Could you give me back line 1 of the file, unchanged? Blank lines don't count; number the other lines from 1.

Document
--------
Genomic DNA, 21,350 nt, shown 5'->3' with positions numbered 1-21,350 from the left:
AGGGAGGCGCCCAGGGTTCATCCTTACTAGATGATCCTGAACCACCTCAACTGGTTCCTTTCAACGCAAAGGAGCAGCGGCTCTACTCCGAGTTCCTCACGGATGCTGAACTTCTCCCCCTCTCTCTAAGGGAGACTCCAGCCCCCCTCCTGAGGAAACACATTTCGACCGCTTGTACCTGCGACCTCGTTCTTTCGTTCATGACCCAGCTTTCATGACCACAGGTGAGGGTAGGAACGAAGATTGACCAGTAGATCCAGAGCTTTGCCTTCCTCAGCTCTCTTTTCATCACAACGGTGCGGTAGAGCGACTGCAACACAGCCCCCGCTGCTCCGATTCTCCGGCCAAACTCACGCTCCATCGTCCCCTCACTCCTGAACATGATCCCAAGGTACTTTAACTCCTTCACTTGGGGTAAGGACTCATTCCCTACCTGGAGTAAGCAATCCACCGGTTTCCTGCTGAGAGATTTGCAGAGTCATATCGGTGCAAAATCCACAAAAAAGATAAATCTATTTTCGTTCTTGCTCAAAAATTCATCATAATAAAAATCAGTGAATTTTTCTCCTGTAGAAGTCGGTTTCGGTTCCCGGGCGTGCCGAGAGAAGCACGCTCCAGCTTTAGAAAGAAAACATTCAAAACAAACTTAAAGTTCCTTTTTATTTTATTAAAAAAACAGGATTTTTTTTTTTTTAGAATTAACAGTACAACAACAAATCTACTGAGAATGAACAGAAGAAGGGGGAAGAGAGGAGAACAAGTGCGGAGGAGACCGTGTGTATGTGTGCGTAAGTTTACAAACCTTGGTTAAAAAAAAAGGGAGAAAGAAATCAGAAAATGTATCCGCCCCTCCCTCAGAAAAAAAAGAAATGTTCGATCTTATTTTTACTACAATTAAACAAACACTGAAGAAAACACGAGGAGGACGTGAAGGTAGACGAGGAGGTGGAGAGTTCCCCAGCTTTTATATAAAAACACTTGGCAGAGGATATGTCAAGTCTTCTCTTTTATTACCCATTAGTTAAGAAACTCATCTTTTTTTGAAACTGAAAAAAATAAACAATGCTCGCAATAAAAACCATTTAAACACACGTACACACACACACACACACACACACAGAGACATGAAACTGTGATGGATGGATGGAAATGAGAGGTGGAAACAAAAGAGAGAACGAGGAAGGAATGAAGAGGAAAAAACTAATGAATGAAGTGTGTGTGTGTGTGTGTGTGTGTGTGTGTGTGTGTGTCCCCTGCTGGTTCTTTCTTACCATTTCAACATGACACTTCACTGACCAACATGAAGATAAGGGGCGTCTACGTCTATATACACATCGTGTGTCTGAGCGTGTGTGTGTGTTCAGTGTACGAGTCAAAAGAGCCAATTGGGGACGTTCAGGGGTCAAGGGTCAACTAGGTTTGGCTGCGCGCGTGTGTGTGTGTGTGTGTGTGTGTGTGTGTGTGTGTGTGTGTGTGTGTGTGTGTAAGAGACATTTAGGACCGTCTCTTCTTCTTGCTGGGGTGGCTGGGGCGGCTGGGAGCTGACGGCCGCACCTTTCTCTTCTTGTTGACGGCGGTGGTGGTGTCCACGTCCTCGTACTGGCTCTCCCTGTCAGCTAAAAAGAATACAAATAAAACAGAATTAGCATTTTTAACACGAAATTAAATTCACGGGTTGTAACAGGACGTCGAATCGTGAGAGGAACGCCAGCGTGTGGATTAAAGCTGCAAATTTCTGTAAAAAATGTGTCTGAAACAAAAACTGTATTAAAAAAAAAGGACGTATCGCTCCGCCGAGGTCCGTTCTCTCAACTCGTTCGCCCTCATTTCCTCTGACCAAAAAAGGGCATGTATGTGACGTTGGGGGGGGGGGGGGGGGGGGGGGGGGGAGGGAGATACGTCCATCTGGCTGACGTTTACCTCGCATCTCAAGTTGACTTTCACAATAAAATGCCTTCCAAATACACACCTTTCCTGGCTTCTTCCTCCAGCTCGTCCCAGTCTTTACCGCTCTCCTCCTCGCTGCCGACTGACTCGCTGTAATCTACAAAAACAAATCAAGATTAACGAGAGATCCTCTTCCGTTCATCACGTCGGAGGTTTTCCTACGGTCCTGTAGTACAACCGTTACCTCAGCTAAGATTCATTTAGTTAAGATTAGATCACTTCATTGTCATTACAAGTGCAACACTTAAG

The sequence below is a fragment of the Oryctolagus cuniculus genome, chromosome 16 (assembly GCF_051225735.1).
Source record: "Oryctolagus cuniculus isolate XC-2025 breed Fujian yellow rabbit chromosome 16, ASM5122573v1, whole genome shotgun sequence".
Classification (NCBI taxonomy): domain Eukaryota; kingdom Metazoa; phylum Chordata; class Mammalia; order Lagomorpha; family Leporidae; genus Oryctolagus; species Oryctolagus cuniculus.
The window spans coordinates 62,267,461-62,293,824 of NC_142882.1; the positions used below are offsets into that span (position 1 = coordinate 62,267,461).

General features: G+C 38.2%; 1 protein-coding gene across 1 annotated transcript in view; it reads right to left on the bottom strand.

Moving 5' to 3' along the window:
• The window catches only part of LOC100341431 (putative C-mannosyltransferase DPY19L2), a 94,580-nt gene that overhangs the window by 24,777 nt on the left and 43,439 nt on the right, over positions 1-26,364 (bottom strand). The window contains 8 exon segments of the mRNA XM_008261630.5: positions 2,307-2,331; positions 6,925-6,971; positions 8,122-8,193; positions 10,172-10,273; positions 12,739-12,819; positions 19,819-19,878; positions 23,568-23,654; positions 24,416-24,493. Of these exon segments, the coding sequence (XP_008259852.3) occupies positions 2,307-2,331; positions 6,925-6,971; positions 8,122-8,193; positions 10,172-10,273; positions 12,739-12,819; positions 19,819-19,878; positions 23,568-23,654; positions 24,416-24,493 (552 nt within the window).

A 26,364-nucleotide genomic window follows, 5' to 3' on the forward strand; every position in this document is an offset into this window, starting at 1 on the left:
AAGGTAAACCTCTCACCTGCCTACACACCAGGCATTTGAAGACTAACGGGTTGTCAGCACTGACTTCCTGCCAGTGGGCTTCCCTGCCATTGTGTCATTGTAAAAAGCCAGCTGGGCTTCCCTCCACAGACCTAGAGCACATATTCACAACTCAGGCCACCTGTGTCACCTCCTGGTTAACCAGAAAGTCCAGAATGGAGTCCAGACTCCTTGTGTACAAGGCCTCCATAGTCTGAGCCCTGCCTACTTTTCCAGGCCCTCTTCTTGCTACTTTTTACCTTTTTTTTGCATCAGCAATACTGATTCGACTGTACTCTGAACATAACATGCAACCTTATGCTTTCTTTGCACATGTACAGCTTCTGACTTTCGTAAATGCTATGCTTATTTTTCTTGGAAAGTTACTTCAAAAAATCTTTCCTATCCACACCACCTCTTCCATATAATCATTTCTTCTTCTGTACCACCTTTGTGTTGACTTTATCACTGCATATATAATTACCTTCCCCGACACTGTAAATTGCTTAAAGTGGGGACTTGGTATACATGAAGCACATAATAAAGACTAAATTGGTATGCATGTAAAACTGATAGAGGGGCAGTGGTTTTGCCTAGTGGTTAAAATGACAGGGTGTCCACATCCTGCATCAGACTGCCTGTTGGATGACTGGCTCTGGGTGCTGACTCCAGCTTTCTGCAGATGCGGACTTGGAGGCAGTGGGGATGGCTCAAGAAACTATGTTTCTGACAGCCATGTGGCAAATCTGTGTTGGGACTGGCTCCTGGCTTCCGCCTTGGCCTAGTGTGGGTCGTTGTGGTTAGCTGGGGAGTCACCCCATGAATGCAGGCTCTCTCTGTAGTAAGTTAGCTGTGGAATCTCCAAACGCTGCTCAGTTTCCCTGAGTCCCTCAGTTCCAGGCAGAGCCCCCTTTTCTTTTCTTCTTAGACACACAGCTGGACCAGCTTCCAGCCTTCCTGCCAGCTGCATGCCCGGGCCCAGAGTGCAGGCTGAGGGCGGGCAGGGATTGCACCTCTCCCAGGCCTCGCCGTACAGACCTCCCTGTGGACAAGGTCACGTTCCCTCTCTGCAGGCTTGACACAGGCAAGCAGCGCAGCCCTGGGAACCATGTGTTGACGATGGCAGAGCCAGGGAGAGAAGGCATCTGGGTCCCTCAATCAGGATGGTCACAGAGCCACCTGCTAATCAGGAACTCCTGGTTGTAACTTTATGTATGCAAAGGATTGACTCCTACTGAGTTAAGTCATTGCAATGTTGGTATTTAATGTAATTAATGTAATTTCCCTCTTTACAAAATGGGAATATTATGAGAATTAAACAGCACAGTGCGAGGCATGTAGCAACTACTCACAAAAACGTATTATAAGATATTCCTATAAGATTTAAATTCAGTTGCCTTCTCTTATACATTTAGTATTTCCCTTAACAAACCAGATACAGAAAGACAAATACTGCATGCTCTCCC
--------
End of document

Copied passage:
Genomic DNA, 21,350 nt, shown 5'->3' with positions numbered 1-21,350 from the left: